Getting the new visa entry stamp
Chiang Mai, Thailand (eTN) - Most of the foreign tourists who visit the border town of Mae Sai in northern Thailand come for a visa run.
Chiang Mai, Thailand (eTN) – Most of the foreign tourists who visit the border town of Mae Sai in northern Thailand come for a visa run. For decades, it has been a normal procedure to reach the scenic bridge over the small Mae Sai River to cross over to Myanmar’s Tachileik, do some shopping on the busy border market, and return to Thailand on the same day with a new visa entry stamp. After the newest visa regulations of the Thai Immigration Bureau in 2009, foreign tourists can do this every 15 days.
But there are other foreign travelers arriving in Mae Sai by bus, car, or motorcycle who really come to see and experience some part of the Union of Myanmar, which is hidden, mysterious, and not easy to reach from inside Myanmar, with its new capital in Nay Pyi Taw. Thus, these foreigners and some Thai domestic travelers use the touring route from Mae Sai to Kyaing Tong, or progress even farther to the Myanmar-China border town of Mong La. On April 29, I arrived in Mae Sai with a friend from Germany and his Cambodian wife at Mae Sai in the evening in order to do just that.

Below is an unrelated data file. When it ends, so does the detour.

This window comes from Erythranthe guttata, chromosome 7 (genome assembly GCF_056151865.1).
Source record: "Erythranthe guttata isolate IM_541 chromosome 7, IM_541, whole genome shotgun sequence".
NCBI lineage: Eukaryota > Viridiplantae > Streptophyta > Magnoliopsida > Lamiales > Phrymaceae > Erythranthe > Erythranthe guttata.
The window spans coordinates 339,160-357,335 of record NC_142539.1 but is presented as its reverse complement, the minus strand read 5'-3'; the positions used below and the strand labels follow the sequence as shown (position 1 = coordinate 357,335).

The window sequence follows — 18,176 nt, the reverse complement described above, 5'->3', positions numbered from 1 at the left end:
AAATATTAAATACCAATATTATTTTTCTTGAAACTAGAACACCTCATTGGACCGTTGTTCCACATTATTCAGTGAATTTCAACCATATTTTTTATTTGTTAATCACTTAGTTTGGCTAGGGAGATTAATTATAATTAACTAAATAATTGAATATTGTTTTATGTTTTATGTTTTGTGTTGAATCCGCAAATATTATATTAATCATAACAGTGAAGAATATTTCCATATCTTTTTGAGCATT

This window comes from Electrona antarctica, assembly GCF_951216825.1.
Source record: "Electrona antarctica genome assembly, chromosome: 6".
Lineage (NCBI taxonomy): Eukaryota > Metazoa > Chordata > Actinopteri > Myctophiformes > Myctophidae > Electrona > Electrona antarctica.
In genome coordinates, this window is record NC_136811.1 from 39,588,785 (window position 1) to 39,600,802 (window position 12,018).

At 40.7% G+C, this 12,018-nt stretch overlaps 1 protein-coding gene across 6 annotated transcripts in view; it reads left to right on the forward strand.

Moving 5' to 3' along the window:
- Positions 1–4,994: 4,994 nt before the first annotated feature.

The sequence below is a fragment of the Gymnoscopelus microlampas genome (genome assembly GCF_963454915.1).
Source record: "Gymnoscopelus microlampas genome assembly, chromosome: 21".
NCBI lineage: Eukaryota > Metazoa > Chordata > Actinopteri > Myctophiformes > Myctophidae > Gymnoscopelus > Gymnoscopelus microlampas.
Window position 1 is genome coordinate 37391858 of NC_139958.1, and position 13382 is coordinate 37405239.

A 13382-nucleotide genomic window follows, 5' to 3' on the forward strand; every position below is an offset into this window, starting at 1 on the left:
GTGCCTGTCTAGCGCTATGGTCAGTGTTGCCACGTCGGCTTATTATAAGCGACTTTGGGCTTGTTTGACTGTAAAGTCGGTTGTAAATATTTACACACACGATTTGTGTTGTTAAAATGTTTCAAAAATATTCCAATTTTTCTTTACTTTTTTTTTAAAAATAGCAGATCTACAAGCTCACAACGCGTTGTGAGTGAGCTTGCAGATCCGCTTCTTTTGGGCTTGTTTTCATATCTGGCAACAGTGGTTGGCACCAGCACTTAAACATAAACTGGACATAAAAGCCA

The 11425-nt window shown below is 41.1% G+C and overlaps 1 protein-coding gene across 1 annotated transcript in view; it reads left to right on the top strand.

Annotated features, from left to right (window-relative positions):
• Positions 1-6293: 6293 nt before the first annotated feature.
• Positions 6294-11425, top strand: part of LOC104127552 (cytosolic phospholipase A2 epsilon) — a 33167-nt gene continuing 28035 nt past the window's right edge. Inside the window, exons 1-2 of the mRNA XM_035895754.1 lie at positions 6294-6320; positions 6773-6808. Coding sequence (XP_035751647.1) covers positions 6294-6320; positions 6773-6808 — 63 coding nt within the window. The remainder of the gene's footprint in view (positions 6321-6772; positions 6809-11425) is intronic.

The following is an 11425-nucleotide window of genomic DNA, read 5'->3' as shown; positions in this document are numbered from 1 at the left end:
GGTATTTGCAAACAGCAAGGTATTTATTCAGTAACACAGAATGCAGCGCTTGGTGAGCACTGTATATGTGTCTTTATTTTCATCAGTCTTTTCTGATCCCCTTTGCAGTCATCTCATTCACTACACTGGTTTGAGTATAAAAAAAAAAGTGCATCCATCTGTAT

We had left Chiang Mai in the morning at 11:00 hours, remembering to bring along some brand-new passport photos and all our personal belongings for the planned, one-week trip. I was riding in my old Land Rover, which I needed to take across the border to travel independently on my own.
The road to Mae Sai led us out of town on National Highway no. 118, passing Doi Saket and up on the winding road to Doi Nang Kaeo, which is an important watershed between the Ping River in the west and the Mekong River system in the east. Reaching the high mountain pass, there is the old spirit house for Nang Kaeo, also marking the provincial border between Chiang Mai and Chiang Rai.